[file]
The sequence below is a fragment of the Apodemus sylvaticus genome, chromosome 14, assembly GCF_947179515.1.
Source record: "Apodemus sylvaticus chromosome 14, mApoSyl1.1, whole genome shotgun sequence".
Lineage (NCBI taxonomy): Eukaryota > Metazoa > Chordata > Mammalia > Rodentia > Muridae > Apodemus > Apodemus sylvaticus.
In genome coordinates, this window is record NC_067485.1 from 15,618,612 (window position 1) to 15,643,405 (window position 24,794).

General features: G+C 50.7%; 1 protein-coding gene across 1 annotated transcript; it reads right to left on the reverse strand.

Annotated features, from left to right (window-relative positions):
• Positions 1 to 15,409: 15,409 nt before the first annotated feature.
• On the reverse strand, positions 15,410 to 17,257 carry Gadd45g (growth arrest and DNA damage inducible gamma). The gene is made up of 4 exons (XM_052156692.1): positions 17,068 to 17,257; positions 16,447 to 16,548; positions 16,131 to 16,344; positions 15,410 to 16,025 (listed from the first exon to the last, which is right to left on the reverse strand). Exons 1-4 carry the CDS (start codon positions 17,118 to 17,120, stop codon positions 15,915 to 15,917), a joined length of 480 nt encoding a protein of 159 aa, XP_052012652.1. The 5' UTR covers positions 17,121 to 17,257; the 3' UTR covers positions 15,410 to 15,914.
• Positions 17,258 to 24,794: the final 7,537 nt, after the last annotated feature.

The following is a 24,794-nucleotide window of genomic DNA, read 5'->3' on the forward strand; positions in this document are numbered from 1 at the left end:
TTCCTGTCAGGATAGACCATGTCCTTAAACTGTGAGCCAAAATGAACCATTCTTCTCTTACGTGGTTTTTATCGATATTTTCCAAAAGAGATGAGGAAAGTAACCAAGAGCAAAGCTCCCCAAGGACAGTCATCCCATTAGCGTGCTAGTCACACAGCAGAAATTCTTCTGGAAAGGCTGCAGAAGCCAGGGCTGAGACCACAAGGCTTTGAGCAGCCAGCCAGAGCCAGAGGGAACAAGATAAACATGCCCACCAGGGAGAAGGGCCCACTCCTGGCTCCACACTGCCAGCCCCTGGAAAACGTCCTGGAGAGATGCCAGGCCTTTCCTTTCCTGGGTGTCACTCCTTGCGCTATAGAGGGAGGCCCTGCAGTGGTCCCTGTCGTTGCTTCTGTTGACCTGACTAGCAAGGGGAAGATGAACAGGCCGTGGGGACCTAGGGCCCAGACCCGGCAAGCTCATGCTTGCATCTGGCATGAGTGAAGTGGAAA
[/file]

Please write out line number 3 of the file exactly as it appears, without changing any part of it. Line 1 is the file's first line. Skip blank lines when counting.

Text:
Lineage (NCBI taxonomy): Eukaryota > Metazoa > Chordata > Mammalia > Rodentia > Muridae > Apodemus > Apodemus sylvaticus.